Digital Cameras Guide
Ricoh has been talking about the Digital IV's hybrid auto-focus system which combines an external auto-focus with a conventional contrast auto-focus system. Ricoh boasts that the auto-focus speeds are nearly twice as fast as the GR Digital III, and while we can’t say for sure the speed improvements are exactly like Ricoh says, we did find the auto-focus on the Digital IV to be fast and accurate.
The AF system really shines in macro mode. We were astonished that the camera could focus at a distance of about 2 centimeters from the subject and that it managed to lock on to the subject quickly. The shallow depth-of-field that we got with an F-stop of 1.9 was impressive and we found ourselves taking more macro shots than we bargained for, some of which can be viewed in the sample pictures section.
Ricoh has included a Snap mode, which lets you focus at a preset distance so you can take pictures quickly without the camera constantly hunting for focus. You could set the preset distance at 1 meter and the camera will just focus at that distance, so it makes taking snapshots fast and easy. Manual photographers used to setting focus distances on their lenses will appreciate this digital equivalent.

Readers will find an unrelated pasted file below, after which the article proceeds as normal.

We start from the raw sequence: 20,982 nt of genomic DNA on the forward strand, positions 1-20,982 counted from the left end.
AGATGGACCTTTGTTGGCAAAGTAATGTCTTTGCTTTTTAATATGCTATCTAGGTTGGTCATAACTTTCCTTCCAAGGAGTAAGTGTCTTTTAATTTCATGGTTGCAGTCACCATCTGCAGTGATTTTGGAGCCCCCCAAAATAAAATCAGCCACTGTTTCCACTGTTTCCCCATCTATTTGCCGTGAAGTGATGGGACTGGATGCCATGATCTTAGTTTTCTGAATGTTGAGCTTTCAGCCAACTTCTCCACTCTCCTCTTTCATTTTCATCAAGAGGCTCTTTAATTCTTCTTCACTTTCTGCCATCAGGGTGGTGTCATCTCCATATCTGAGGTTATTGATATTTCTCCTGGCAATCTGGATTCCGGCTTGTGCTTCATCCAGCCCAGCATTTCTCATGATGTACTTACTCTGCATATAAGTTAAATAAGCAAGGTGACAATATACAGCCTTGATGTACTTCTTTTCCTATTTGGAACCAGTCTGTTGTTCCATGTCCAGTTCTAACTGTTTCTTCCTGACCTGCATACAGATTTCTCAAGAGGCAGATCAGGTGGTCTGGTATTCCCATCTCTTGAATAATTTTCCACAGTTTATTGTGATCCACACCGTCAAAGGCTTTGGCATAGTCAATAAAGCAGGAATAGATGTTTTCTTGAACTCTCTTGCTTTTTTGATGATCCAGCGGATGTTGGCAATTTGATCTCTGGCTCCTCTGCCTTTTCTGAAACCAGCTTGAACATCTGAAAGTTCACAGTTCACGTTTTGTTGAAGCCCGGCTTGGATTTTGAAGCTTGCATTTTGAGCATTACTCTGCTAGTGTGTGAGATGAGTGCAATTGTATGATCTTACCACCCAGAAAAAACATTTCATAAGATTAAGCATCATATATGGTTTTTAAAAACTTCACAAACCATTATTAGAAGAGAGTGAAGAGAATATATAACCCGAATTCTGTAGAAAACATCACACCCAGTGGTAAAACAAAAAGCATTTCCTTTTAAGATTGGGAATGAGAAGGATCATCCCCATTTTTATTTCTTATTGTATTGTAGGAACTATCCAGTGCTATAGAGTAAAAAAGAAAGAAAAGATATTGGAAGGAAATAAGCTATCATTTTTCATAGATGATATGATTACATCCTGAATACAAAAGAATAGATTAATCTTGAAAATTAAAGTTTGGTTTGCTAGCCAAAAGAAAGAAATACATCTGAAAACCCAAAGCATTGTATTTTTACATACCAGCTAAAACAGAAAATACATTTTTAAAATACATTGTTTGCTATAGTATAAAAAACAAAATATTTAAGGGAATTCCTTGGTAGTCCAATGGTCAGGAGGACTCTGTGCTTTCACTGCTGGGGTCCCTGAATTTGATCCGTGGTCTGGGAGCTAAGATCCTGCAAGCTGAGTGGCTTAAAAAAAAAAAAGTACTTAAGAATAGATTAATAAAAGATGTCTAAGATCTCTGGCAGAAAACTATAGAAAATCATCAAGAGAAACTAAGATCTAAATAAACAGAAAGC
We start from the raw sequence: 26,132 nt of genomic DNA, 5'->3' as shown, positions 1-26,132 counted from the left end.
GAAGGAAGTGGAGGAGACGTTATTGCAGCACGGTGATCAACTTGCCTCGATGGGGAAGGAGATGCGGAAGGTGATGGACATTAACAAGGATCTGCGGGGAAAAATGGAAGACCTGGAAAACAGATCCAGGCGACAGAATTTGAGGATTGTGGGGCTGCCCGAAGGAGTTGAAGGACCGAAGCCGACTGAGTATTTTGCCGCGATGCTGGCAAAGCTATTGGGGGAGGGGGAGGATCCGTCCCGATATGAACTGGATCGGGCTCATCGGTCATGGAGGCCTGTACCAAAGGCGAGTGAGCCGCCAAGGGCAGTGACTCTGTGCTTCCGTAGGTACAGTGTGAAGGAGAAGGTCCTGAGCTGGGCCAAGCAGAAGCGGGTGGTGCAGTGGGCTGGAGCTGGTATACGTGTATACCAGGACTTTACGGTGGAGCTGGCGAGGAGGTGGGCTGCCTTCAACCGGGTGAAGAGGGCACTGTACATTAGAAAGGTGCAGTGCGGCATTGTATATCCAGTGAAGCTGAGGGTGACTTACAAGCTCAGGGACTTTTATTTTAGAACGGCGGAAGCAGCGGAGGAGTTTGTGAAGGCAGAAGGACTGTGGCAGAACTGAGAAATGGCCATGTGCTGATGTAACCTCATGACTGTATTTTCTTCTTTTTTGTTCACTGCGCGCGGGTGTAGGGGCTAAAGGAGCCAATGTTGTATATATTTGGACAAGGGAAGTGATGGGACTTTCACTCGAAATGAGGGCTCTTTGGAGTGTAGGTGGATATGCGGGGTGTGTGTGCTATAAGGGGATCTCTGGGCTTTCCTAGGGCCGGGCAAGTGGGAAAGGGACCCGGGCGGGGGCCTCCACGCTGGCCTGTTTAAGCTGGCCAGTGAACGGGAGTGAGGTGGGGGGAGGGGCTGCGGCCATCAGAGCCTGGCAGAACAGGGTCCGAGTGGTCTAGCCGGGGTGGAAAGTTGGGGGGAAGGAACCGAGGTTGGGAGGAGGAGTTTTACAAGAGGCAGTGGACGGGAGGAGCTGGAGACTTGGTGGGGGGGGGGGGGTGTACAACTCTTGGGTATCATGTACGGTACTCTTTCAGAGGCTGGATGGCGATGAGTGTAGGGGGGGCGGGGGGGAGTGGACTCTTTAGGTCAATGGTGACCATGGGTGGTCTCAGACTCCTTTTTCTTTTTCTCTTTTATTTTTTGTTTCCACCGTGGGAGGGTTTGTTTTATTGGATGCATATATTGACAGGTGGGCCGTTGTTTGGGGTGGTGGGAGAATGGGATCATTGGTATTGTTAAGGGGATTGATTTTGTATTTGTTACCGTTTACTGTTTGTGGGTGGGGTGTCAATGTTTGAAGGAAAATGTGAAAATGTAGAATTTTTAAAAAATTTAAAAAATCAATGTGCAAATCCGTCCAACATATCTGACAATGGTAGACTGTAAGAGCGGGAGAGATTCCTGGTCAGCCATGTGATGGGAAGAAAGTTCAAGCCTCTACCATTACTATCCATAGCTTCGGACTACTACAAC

In terms of resolution, the Digital IV gets a 1800 x 2000LPH (vertical and horizontal) on our charts, which is excellent. For noise control, unless you intend to pixel-peep, the Digital IV's noise performance is good. Noise starts appearing at ISO800 and while you could make do with ISO1600 when in a pinch, we're not sure why the option for ISO3200 is even there when it's very grainy and noisy. If you view the sample pictures in the next section, you will notice that the real world application of ISO1600 is still very much usable. The Digital IV shoots in RAW as well, something any serious photographer will appreciate.